Wednesday, November 28, 2012

Just an average day: in praise of student interaction

Yesterday was just an average day, and yet it was a good day, too. It was our first day back after Thanksgiving, and there was some small talk before class about how odd it felt to be back.

I made a little joke as I handed out the course evals, and they smiled. You can't comfortably share a space with a group of people for 15 weeks without liking them, and the wrinkles we had early on have been worked out by now. "Well, you can come back in; we've finished shredding you," the student said when he came out to get me after the evals were done, but he smiled and was obviously kidding. Like Sally Field, I hope they "liked me, really liked me," but all I can say for sure is that we are more comfortable with each other.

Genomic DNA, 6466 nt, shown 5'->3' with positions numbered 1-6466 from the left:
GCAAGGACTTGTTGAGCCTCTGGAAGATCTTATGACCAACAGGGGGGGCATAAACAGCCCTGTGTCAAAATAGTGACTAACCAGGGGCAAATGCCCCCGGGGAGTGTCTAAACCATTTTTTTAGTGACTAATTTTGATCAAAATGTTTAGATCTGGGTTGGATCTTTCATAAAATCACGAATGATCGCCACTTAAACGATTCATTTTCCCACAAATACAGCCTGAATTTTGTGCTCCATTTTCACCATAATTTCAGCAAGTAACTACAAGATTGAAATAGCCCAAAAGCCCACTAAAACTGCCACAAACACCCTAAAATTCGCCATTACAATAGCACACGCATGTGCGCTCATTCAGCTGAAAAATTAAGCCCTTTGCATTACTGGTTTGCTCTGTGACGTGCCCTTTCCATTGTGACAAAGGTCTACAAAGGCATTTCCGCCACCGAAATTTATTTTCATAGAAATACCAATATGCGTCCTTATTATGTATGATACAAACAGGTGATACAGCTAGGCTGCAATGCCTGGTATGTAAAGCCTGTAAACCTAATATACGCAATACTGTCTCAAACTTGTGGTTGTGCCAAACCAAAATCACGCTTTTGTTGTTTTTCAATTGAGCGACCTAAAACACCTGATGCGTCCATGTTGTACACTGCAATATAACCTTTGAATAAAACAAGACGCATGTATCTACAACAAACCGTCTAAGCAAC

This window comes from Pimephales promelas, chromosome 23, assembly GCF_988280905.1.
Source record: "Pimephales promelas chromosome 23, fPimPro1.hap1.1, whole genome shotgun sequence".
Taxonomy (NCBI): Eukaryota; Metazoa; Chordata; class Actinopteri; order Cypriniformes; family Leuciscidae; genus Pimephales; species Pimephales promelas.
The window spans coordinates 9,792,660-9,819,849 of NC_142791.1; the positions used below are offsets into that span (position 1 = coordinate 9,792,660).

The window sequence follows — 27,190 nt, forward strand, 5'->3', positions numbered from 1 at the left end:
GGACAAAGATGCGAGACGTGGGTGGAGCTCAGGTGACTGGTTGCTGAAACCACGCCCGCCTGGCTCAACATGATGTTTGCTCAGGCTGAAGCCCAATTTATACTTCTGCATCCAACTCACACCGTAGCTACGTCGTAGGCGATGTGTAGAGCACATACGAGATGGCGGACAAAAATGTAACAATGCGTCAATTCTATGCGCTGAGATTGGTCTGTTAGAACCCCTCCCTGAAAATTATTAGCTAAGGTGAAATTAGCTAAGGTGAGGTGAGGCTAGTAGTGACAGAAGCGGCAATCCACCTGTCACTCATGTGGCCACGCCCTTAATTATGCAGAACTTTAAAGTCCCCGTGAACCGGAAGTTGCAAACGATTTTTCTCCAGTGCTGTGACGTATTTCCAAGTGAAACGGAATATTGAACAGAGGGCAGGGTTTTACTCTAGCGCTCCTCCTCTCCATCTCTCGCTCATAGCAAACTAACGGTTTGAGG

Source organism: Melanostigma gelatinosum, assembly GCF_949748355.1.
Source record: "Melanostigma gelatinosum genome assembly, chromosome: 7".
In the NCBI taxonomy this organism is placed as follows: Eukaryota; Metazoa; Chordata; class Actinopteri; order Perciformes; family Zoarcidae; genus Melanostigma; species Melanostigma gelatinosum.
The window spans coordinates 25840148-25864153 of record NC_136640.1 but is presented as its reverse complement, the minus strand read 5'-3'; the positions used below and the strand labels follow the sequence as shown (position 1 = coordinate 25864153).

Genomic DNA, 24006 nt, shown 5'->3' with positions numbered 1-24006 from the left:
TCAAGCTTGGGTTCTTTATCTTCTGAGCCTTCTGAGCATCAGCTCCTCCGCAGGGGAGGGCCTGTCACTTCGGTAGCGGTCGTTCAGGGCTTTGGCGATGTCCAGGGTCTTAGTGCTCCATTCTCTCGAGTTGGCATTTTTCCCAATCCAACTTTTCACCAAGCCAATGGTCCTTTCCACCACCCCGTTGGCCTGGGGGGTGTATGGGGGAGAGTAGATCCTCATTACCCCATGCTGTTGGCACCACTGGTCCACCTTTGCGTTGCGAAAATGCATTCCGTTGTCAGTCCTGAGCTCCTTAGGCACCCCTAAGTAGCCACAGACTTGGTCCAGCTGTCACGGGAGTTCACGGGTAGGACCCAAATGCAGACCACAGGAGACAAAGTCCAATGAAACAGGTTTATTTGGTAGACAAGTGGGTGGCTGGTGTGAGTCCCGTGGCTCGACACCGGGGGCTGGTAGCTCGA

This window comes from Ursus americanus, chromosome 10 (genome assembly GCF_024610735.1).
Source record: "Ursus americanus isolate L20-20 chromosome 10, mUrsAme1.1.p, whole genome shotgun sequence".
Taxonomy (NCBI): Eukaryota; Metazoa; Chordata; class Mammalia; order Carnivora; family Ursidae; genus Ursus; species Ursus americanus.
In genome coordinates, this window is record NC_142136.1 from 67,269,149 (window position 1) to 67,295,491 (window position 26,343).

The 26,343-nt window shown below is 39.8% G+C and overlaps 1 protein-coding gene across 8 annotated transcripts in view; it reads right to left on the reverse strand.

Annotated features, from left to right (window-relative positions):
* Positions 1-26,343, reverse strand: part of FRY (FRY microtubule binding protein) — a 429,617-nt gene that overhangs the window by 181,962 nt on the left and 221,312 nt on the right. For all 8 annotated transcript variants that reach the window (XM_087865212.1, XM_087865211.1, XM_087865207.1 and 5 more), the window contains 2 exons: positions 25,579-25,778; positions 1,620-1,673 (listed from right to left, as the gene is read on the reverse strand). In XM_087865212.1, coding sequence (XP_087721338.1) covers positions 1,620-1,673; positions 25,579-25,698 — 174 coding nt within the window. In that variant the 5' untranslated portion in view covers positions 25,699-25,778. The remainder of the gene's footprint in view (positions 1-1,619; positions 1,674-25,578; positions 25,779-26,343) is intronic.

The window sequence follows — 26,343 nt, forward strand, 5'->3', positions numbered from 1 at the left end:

This may be because they are more comfortable with assuming responsibility for their own learning. This semester I've encouraged more student responsibility than I've done before. Students have researched and presented on things I'd usually lecture on. They've led discussions and asked their classmates questions. They're more comfortable using the board, presenting, working in groups, and saying what they think.

Did we "cover" everything? Maybe yes and maybe no. But did their work take the class in other directions, and did they learn a lot from that? I learned things, and I hope they know that they did, too.